Crop Reports Available Bi-weekly Starting May 11
Starting later this week, Alberta’s agriculture industry will have bi-weekly access to information related to the crop production year, including soil moisture and crop conditions. The 2010 crop report schedule includes 12 bi-weekly reports to be released between May and October, as well as a Crop Season in Review report in March 2011. These reports will capture valuable information related to crop production in Alberta during the growing season. For more information
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Delayed Seeding -- What to Seed When
Snow across much of the province has delayed seeding for many producers. The question for some now is, what should I seed first? Ross McKenzie, agronomy research scientist with Alberta Agriculture in Lethbridge gave his recommendations recently on Call of the Land.
Radio interview >
Rustic Alberta Lamb Rigatoni
This week's recipe comes to us from Alberta Lamb, a natural, nutritious, versatile and delicious meat that can be prepared in a variety of ways. Cooked lean lamb is low in calories yet rich in iron, zinc and B vitamins.
Diamondback Moth Traps Go Out this Week
It may seem a bit strange to be talking about insects, given the snow that blanketed much of the province. This week starts the weekly look at the pest situation with Scott Meers, insect management specialist with Alberta Agriculture. In these radio spots, we'll be looking the current pest situations, along with the seven major pests—diamondback moth, bertha armyworm, pea leaf weevil, grasshopper, wheat stem sawfly, wheat midge, and cabbage seedpod weevil.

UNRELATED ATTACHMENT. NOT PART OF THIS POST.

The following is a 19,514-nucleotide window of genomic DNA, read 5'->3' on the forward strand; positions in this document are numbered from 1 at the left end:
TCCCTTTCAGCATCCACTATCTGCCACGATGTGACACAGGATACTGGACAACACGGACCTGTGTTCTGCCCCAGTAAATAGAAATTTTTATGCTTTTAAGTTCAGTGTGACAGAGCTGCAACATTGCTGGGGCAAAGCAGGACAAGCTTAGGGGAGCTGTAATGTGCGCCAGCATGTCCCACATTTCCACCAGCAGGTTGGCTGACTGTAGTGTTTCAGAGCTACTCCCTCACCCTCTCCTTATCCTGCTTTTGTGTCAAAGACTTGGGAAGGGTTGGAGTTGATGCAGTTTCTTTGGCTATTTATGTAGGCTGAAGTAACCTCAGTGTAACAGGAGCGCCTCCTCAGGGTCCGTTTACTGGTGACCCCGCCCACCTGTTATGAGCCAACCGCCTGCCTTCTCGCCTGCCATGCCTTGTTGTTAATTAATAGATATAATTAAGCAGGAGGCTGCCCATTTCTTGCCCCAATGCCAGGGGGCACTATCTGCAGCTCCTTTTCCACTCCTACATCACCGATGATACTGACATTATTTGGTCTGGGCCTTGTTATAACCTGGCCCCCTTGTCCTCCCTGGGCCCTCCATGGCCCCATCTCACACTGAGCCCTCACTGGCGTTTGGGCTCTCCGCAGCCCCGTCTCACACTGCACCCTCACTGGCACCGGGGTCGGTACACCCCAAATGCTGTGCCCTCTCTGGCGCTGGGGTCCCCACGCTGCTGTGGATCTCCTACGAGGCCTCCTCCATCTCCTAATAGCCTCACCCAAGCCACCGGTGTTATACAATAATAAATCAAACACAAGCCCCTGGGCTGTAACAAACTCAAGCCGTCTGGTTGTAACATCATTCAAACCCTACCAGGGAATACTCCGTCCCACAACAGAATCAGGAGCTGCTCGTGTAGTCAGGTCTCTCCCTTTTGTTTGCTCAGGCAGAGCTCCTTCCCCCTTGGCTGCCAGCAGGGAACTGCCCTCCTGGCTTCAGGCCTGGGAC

Radio interview >
2010 Bertha Armyworm Forecast
Bertha armyworm populations are normally kept in check by such factors as weather and natural enemies. Generally parasitism rates of 50 to 60 per cent in Bertha larval populations have indicated the end of a local outbreak. Cumulative moth counts in traps during June and July of 2010 help determine the level of risk for August.
Pea Leaf Weevil in Southern Alberta
It appears the pea leaf weevil has made an appearance in southern Alberta. Ken Coles from the Southern Applied Research Association has seen signs of pea leaf weevil feeding this spring. Scott Meers, insect management specialist with Alberta Agriculture, has some advice when it comes to scouting for damage.
AVAC Ltd. Ready to Help Early-Stage Ag-based Companies
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"AVAC Ltd. is a private, not-for-profit company that invests strategically in promising early-stage commercial businesses focusing on the expansionof Alberta’s value-added agri-businesses, information and communications technologies (ICT), life sciences, and other industrial technology sectors," says Ross Bricker, president and CEO of AVAC Ltd. Fledgling Alberta companies are encouraged to visit the AVAC website and find out more about this investment company, or call AVAC directly and see if there is an investment program that fits their business idea.
Latest Market News
From the US Agri-Food News to International Developments in Farm Animal Welfare, Alberta Agriculture and Rural Development's International Relations and Marketing Branch offers the latest information in market news.